U.S. Economy depends upon price of gas, tourism dollars

Traditionally Americans spend their summers getting out and about their local areas as well as the whole country for various leisure activities and sports. Obviously, if the price of gas doesn’t drop, many people and their money will be stuck at home. All of these summer pastimes fuel the economy – the lack of them could drag it back down.

It’s not surprising lower gas prices are great for business. Higher fuel costs take away from money to spend on clothes, local arts, entertainment, sports and travel. Obviously, what’s bad for business does little good for employment rates.

Whether you travel, go to sporting events or just work on the old homestead, it all supports a robust economy. All those trips, to events, activities or shops both near and far, take fuel and the more it costs the less Americans do those things.

The more active set is involved in both indoor and outdoor sports and even those take fuel to get you to the site, the arena or the great outdoors to indulge your passion. Even bicyclists and hikers use gas to get where they want to be – how often do you see a mountain bike atop a car? How many trucks pulling boats or camping gear do you see on the road? How many trailers carrying dirt bikes or ATVs are on our highways?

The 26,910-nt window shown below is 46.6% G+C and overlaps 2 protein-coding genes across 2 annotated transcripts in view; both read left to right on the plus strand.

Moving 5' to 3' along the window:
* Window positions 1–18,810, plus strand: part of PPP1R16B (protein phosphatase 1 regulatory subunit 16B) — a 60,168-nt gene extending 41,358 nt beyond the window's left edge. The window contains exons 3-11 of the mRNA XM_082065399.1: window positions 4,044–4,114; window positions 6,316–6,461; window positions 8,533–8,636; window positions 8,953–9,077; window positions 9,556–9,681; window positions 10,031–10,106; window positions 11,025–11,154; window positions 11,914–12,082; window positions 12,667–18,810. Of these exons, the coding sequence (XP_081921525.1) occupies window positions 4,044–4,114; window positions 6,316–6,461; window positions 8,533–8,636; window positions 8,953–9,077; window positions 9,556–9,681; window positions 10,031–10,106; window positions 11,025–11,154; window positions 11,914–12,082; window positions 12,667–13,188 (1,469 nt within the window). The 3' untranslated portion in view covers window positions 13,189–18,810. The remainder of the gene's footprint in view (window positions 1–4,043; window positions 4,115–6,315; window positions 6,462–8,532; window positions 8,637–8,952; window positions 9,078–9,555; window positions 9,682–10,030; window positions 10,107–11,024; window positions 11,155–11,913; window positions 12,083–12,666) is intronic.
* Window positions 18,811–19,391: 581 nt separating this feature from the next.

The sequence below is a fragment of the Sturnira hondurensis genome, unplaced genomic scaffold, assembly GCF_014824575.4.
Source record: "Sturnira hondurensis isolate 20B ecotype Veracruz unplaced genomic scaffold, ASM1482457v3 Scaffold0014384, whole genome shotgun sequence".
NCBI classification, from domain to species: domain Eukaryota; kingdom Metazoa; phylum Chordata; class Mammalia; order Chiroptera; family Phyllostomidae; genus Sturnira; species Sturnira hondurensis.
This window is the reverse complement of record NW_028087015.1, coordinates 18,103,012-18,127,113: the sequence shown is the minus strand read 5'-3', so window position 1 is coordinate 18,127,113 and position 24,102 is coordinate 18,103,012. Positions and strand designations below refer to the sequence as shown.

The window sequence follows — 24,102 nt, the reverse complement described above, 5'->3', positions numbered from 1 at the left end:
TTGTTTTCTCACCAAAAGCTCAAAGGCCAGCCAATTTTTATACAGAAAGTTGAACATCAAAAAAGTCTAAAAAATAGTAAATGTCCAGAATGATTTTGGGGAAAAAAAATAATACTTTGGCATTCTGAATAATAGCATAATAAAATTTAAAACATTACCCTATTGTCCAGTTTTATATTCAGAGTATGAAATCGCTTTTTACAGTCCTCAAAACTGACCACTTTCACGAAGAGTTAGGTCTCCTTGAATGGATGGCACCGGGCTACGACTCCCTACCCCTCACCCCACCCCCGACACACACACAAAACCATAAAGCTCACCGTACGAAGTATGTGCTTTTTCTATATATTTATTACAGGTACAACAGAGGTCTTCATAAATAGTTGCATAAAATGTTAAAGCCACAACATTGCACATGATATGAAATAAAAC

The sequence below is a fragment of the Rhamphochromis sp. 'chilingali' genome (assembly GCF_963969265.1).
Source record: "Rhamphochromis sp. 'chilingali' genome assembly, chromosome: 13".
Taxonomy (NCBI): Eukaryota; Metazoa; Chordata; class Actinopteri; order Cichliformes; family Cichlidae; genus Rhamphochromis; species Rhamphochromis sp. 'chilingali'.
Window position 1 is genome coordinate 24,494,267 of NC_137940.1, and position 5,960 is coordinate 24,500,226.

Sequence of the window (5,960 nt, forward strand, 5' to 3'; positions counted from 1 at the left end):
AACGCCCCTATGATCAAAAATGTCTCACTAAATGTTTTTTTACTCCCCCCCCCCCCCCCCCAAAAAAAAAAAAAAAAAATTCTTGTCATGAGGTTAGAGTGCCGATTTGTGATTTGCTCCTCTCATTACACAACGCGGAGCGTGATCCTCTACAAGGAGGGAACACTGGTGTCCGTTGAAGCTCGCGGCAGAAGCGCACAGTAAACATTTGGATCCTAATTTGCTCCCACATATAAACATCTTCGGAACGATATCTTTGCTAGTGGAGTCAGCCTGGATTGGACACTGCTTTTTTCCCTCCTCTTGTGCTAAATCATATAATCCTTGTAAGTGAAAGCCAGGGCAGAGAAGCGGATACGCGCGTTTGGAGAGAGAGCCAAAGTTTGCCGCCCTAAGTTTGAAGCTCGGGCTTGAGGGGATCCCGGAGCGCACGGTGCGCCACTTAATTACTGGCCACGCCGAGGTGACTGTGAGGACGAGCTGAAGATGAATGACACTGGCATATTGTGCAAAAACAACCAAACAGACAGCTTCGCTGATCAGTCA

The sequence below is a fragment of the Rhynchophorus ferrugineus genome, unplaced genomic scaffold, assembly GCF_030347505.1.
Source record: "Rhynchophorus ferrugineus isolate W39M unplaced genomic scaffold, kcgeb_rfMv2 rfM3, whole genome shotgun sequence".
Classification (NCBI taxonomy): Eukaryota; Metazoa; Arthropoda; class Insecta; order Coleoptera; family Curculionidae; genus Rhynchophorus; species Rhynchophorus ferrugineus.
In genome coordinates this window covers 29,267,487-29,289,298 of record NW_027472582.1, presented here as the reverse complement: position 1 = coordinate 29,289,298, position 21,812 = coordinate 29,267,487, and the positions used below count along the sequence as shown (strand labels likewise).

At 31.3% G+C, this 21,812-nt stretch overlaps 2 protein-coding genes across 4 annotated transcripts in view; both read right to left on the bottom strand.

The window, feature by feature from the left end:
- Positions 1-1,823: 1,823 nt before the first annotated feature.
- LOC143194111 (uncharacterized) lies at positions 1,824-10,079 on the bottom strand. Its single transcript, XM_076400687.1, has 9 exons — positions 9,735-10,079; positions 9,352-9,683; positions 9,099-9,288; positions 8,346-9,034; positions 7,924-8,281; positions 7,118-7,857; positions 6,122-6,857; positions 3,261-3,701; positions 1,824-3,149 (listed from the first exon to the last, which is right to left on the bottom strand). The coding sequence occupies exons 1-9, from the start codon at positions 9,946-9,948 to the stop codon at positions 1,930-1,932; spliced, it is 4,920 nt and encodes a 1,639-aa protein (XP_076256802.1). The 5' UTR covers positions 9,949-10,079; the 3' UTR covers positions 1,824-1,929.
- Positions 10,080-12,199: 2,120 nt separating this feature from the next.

The more of those you see the better the economy is doing – it’s really quite simple.
The increase in high mileage vehicle sales is helping to insure Americans continue to enjoy their pastimes.

The growing markets for fuel in India and China are a force buoying the price of crude oil.

So when you get stuck behind one of those big land yachts pulling a Jeep, or a trailer full of big boy’s toys, on a two-lane blacktop remember it’s a good thing – it means the economy is picking up. The more people you see indulging those traditional proclivities, the better everything will be.


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